T-Mobile Park was the single worst venue for right-handed hitters last year, according to Statcast, so at first glance, this would seem to be an upgrade for the four-time 30-homer man. But his power production was better at home than on the road the past two years, and Chase Field actually rates worse for home runs specifically. No, Suarez’s issues have less to do with his surroundings than his profile. A strikeout rate over 30 percent basically condemns him to a low batting average, and his fly-ball and pull tendencies, while allowing for big home run totals at times, only make it worse. He’s best used as a corner infielder in Rotisserie leagues. His arrival at third base does close one potential path to at-bats for prospect Jordan Lawlar, but the 21-year-old’s future is likely at shortstop anyway.

Reynaldo Lopez signs with Braves

Normally, the signing of a middle reliever — even one of Lopez’s ilk — wouldn’t merit a mention here, but word is that the Braves plan to stretch him out as a starter this spring. It’s unclear whether it’s a contingency measure or Plan A for Lopez — the rest of the Braves’ offseason maneuvering may ultimately determine which — but it’s a noteworthy development for a pitcher who hasn’t been a full-time starter since 2020. The will-be 30-year-old struggled in his years as a starter before finding success in relief, gaining a couple ticks on his fastball while doing away with his changeup and curveball. The Braves must see some untapped potential here, though, and if he indeed holds down a rotation spot for them, the win potential alone would make him a potential Fantasy asset.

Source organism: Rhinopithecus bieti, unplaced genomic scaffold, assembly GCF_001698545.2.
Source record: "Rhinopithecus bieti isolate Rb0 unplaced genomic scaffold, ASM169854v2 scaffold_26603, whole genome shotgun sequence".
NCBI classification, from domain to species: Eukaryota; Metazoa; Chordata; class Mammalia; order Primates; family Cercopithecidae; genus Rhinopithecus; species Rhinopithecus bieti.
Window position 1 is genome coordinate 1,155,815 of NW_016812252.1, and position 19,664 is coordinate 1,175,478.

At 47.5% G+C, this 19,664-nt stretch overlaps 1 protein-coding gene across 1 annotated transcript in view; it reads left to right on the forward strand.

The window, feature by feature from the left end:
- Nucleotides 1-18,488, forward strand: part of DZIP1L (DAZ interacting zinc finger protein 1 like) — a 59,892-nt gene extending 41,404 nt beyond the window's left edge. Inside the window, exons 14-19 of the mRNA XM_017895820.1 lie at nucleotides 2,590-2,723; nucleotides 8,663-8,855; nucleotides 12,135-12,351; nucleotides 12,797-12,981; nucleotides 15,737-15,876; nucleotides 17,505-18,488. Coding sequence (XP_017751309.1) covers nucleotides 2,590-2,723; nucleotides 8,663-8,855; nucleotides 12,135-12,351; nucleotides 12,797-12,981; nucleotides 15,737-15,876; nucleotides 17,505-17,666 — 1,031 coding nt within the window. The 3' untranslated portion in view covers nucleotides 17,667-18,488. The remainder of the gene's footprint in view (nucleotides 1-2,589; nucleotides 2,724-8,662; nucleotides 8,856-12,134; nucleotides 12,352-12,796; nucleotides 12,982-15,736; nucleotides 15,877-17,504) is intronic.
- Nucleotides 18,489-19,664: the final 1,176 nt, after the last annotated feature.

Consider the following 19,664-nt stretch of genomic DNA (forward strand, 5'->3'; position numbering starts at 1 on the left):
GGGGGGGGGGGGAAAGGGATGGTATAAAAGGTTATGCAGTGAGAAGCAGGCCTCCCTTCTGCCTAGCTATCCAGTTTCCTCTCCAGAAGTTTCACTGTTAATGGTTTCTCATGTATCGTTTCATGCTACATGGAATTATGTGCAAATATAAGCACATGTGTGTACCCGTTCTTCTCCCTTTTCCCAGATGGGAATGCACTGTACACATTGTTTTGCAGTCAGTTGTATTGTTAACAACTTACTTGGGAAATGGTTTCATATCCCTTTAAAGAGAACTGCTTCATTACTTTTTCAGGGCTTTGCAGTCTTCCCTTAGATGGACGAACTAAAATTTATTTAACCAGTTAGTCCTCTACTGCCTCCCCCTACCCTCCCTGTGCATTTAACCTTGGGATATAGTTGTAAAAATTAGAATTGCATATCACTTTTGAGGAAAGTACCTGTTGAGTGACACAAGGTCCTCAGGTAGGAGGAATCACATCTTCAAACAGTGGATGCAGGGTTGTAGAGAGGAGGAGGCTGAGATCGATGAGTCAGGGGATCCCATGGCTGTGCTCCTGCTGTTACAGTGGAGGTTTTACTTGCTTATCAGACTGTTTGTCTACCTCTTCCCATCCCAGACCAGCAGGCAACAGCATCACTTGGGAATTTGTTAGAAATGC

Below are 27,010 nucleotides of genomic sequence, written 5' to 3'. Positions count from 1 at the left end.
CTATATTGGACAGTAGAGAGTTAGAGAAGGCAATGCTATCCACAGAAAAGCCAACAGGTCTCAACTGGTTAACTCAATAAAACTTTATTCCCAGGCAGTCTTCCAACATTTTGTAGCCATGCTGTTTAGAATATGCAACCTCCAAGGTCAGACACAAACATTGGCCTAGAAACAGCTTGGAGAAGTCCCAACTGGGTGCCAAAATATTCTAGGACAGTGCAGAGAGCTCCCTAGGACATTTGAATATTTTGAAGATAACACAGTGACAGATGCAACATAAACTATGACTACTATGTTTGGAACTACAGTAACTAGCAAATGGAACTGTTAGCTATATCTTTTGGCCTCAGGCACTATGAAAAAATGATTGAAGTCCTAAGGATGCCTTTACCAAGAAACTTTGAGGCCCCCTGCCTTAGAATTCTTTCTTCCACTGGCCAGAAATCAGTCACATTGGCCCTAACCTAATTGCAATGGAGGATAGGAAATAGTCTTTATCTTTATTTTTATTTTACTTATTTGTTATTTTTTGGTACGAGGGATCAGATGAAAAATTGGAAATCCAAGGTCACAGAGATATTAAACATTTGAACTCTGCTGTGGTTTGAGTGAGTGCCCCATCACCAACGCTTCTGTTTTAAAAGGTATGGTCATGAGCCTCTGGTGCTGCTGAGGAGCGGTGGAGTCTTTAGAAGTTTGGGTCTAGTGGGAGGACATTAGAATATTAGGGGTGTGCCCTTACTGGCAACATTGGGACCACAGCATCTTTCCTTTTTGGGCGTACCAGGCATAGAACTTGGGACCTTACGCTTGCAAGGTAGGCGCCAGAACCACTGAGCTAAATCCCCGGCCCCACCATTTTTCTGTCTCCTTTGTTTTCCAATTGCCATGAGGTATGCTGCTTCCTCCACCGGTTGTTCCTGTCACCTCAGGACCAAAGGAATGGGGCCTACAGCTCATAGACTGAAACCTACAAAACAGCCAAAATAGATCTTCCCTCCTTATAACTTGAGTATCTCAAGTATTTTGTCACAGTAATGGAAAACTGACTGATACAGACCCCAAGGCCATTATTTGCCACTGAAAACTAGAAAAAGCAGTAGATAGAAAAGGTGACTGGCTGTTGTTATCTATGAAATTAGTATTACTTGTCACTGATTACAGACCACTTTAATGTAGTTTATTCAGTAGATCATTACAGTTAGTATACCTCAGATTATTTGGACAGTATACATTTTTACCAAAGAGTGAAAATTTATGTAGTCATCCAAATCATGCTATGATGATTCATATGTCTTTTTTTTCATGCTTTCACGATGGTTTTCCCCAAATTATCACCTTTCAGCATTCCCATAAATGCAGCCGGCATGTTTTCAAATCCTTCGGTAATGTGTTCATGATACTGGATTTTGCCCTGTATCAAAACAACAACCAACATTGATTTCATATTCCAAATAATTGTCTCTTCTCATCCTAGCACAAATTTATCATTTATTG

Lance Lynn signs with Cardinals

Lynn has had a nice career and goes back to where it all started in St. Louis. Unfortunately, he’s clearly on the downside of it now, having struggled to get his ERA below 6.00 last year. A move to the Dodgers at the trade deadline didn’t do much to improve his standing, and if they can’t straighten him out with all they’ve done to reclaim other veteran pitchers, then it’s hard to imagine the Cardinals will. Lynn can still deliver a decent strikeout total on occasion, but given how susceptible he was to blowups in 2023, you should think of him as more of a risk/reward streamer than a staple for your Fantasy staff in 2024.

Aaron Nola signs with Phillies

This seven-year deal ensures the status quo for a player who, frankly, could have done with a change. Nola is coming off his second year in three with an ERA around 4.50, and a new team might have offered more reason for optimism in 2024. Of course, there are other reasons to believe he could bounce back. A look at the game log shows no shortage of brilliant starts — the kind only accessible to aces, more or less — and he showed improvement in the postseason, apparently making a mechanical adjustment to help him locate on the edges of the plate better. We know now his home runs issues are recurring, though, which should discount him slightly on Draft Day despite his ace potential.

Related articles

Share article

Latest articles


Subscribe to stay updated.